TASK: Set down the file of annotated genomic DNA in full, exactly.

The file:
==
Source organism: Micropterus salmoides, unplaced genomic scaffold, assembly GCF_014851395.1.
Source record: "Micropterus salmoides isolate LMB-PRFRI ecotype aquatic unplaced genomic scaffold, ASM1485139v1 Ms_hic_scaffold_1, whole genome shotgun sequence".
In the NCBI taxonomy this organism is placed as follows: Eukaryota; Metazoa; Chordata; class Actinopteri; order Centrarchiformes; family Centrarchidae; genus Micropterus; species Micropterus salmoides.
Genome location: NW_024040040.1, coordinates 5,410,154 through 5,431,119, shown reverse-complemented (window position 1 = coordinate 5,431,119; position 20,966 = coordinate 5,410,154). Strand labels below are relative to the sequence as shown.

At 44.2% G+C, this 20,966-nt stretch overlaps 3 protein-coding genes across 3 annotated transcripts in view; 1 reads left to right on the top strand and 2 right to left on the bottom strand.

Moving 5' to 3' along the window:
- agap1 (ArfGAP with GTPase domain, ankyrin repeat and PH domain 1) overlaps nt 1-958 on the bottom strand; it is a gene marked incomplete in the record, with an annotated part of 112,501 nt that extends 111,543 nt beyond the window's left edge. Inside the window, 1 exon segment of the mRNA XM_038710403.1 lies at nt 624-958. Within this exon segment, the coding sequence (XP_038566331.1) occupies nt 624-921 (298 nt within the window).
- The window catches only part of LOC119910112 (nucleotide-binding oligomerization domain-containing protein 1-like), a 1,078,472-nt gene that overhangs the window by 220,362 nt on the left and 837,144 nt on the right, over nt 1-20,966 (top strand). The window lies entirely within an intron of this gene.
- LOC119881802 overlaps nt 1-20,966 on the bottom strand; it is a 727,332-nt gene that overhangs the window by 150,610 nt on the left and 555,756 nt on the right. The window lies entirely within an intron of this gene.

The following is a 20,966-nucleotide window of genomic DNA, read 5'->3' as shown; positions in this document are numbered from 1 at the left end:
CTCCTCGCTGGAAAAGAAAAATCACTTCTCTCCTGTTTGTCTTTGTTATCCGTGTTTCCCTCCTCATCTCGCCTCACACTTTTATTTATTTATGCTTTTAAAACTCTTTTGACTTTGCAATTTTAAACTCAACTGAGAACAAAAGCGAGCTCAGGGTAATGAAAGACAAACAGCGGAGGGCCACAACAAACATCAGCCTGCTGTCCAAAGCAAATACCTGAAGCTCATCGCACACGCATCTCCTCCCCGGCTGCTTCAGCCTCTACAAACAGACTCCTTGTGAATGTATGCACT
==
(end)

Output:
Source organism: Micropterus salmoides, unplaced genomic scaffold, assembly GCF_014851395.1.
Source record: "Micropterus salmoides isolate LMB-PRFRI ecotype aquatic unplaced genomic scaffold, ASM1485139v1 Ms_hic_scaffold_1, whole genome shotgun sequence".
In the NCBI taxonomy this organism is placed as follows: Eukaryota; Metazoa; Chordata; class Actinopteri; order Centrarchiformes; family Centrarchidae; genus Micropterus; species Micropterus salmoides.
Genome location: NW_024040040.1, coordinates 5,410,154 through 5,431,119, shown reverse-complemented (window position 1 = coordinate 5,431,119; position 20,966 = coordinate 5,410,154). Strand labels below are relative to the sequence as shown.

At 44.2% G+C, this 20,966-nt stretch overlaps 3 protein-coding genes across 3 annotated transcripts in view; 1 reads left to right on the top strand and 2 right to left on the bottom strand.

Moving 5' to 3' along the window:
- agap1 (ArfGAP with GTPase domain, ankyrin repeat and PH domain 1) overlaps nt 1-958 on the bottom strand; it is a gene marked incomplete in the record, with an annotated part of 112,501 nt that extends 111,543 nt beyond the window's left edge. Inside the window, 1 exon segment of the mRNA XM_038710403.1 lies at nt 624-958. Within this exon segment, the coding sequence (XP_038566331.1) occupies nt 624-921 (298 nt within the window).
- The window catches only part of LOC119910112 (nucleotide-binding oligomerization domain-containing protein 1-like), a 1,078,472-nt gene that overhangs the window by 220,362 nt on the left and 837,144 nt on the right, over nt 1-20,966 (top strand). The window lies entirely within an intron of this gene.
- LOC119881802 overlaps nt 1-20,966 on the bottom strand; it is a 727,332-nt gene that overhangs the window by 150,610 nt on the left and 555,756 nt on the right. The window lies entirely within an intron of this gene.

The following is a 20,966-nucleotide window of genomic DNA, read 5'->3' as shown; positions in this document are numbered from 1 at the left end:
CTCCTCGCTGGAAAAGAAAAATCACTTCTCTCCTGTTTGTCTTTGTTATCCGTGTTTCCCTCCTCATCTCGCCTCACACTTTTATTTATTTATGCTTTTAAAACTCTTTTGACTTTGCAATTTTAAACTCAACTGAGAACAAAAGCGAGCTCAGGGTAATGAAAGACAAACAGCGGAGGGCCACAACAAACATCAGCCTGCTGTCCAAAGCAAATACCTGAAGCTCATCGCACACGCATCTCCTCCCCGGCTGCTTCAGCCTCTACAAACAGACTCCTTGTGAATGTATGCACT